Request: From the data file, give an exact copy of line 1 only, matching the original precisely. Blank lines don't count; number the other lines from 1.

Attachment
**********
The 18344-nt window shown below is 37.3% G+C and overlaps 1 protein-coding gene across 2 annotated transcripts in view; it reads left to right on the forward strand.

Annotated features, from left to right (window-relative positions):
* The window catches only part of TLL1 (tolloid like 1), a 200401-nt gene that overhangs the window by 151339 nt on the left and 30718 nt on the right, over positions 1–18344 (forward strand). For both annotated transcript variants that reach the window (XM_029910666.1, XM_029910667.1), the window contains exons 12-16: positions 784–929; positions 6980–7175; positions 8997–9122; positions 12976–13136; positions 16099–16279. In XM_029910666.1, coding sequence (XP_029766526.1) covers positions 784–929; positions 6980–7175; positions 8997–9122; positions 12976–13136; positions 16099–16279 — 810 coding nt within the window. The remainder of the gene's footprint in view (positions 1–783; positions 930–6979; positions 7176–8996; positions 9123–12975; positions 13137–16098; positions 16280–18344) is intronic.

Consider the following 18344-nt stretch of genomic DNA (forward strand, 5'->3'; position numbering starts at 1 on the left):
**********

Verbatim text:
The 18344-nt window shown below is 37.3% G+C and overlaps 1 protein-coding gene across 2 annotated transcripts in view; it reads left to right on the forward strand.